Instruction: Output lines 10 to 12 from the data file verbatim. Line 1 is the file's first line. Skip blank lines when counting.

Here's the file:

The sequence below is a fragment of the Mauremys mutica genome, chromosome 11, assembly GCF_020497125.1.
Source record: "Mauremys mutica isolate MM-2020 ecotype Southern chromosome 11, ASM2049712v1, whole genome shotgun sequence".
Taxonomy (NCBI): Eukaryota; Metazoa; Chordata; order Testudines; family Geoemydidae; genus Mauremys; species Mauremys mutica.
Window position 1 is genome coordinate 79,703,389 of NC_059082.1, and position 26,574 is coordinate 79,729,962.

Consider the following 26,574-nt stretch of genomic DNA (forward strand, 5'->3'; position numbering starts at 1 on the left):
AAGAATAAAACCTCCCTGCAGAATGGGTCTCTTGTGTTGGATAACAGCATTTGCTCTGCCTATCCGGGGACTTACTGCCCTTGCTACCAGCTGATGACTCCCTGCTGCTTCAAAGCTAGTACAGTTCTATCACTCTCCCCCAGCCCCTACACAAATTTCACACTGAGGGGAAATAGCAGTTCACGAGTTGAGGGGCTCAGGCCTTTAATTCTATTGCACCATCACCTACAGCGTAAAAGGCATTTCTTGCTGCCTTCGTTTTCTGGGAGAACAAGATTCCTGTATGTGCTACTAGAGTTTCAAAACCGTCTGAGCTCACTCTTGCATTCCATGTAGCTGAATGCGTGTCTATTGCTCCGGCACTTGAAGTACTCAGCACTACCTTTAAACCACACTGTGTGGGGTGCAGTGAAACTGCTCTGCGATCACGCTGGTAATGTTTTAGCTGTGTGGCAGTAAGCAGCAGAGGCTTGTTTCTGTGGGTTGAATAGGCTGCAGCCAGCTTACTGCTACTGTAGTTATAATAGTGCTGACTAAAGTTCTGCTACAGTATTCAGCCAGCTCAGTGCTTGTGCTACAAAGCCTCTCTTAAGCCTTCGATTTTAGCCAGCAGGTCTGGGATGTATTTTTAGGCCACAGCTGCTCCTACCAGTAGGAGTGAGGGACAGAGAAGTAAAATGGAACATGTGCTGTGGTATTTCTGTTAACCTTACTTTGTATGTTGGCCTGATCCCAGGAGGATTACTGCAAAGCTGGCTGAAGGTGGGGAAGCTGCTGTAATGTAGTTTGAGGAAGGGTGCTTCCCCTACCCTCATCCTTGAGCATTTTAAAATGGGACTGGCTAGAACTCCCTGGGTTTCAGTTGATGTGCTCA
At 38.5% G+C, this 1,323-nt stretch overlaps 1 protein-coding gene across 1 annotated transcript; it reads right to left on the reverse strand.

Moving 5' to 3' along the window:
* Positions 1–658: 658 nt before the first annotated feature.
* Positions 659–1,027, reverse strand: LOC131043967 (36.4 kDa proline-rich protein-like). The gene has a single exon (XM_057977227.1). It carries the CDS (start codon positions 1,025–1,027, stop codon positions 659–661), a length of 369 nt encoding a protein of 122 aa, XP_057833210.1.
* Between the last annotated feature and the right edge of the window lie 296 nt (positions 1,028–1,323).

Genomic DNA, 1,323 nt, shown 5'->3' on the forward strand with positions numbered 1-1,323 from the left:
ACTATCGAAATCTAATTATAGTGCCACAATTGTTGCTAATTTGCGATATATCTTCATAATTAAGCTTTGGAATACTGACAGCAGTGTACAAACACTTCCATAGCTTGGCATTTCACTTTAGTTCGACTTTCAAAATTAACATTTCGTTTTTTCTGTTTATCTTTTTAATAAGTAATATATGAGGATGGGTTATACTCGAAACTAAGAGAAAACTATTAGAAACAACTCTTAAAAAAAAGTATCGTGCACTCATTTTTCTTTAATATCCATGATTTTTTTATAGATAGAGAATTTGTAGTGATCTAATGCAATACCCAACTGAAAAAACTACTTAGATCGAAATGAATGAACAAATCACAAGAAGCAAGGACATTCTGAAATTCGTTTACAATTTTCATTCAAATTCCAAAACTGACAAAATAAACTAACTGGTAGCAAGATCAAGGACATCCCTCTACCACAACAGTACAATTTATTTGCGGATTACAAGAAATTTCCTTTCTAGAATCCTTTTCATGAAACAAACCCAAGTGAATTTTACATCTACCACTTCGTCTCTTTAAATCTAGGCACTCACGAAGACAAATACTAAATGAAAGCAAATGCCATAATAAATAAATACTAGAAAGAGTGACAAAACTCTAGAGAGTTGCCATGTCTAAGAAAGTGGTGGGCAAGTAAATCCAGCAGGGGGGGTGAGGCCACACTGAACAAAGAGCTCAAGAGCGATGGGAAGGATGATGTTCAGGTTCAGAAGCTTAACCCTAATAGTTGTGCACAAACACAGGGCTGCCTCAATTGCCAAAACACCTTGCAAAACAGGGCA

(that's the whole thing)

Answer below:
* Positions 659–1,027, reverse strand: LOC131043967 (36.4 kDa proline-rich protein-like). The gene has a single exon (XM_057977227.1). It carries the CDS (start codon positions 1,025–1,027, stop codon positions 659–661), a length of 369 nt encoding a protein of 122 aa, XP_057833210.1.
* Between the last annotated feature and the right edge of the window lie 296 nt (positions 1,028–1,323).

Genomic DNA, 1,323 nt, shown 5'->3' on the forward strand with positions numbered 1-1,323 from the left: